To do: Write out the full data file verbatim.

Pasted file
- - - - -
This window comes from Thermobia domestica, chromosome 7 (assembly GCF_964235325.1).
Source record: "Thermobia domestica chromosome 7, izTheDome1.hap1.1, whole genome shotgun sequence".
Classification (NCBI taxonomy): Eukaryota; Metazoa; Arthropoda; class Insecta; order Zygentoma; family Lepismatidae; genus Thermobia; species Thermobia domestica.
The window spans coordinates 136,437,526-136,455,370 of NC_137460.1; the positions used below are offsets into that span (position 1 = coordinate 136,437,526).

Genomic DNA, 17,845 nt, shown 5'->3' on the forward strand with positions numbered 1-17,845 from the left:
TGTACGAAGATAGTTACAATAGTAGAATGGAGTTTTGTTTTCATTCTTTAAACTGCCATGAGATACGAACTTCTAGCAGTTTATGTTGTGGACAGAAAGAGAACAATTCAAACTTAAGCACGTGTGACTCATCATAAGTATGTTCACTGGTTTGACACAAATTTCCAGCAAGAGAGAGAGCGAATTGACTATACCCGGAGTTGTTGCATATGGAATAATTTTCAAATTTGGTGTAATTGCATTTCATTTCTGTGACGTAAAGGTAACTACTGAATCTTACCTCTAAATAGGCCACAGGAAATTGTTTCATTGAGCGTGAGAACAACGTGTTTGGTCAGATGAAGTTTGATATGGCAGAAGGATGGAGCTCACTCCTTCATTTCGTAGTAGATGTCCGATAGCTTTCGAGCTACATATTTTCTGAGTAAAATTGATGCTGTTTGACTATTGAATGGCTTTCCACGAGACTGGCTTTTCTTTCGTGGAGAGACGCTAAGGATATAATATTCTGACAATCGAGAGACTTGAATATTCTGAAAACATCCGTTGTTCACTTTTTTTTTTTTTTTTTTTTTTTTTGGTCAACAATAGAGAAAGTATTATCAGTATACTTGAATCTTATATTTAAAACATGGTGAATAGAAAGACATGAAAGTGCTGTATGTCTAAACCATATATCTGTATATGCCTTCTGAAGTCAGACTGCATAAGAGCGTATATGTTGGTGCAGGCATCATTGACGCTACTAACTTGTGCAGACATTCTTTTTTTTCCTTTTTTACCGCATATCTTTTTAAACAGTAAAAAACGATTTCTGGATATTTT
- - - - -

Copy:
This window comes from Thermobia domestica, chromosome 7 (assembly GCF_964235325.1).
Source record: "Thermobia domestica chromosome 7, izTheDome1.hap1.1, whole genome shotgun sequence".
Classification (NCBI taxonomy): Eukaryota; Metazoa; Arthropoda; class Insecta; order Zygentoma; family Lepismatidae; genus Thermobia; species Thermobia domestica.
The window spans coordinates 136,437,526-136,455,370 of NC_137460.1; the positions used below are offsets into that span (position 1 = coordinate 136,437,526).

Genomic DNA, 17,845 nt, shown 5'->3' on the forward strand with positions numbered 1-17,845 from the left:
TGTACGAAGATAGTTACAATAGTAGAATGGAGTTTTGTTTTCATTCTTTAAACTGCCATGAGATACGAACTTCTAGCAGTTTATGTTGTGGACAGAAAGAGAACAATTCAAACTTAAGCACGTGTGACTCATCATAAGTATGTTCACTGGTTTGACACAAATTTCCAGCAAGAGAGAGAGCGAATTGACTATACCCGGAGTTGTTGCATATGGAATAATTTTCAAATTTGGTGTAATTGCATTTCATTTCTGTGACGTAAAGGTAACTACTGAATCTTACCTCTAAATAGGCCACAGGAAATTGTTTCATTGAGCGTGAGAACAACGTGTTTGGTCAGATGAAGTTTGATATGGCAGAAGGATGGAGCTCACTCCTTCATTTCGTAGTAGATGTCCGATAGCTTTCGAGCTACATATTTTCTGAGTAAAATTGATGCTGTTTGACTATTGAATGGCTTTCCACGAGACTGGCTTTTCTTTCGTGGAGAGACGCTAAGGATATAATATTCTGACAATCGAGAGACTTGAATATTCTGAAAACATCCGTTGTTCACTTTTTTTTTTTTTTTTTTTTTTTTTGGTCAACAATAGAGAAAGTATTATCAGTATACTTGAATCTTATATTTAAAACATGGTGAATAGAAAGACATGAAAGTGCTGTATGTCTAAACCATATATCTGTATATGCCTTCTGAAGTCAGACTGCATAAGAGCGTATATGTTGGTGCAGGCATCATTGACGCTACTAACTTGTGCAGACATTCTTTTTTTTCCTTTTTTACCGCATATCTTTTTAAACAGTAAAAAACGATTTCTGGATATTTT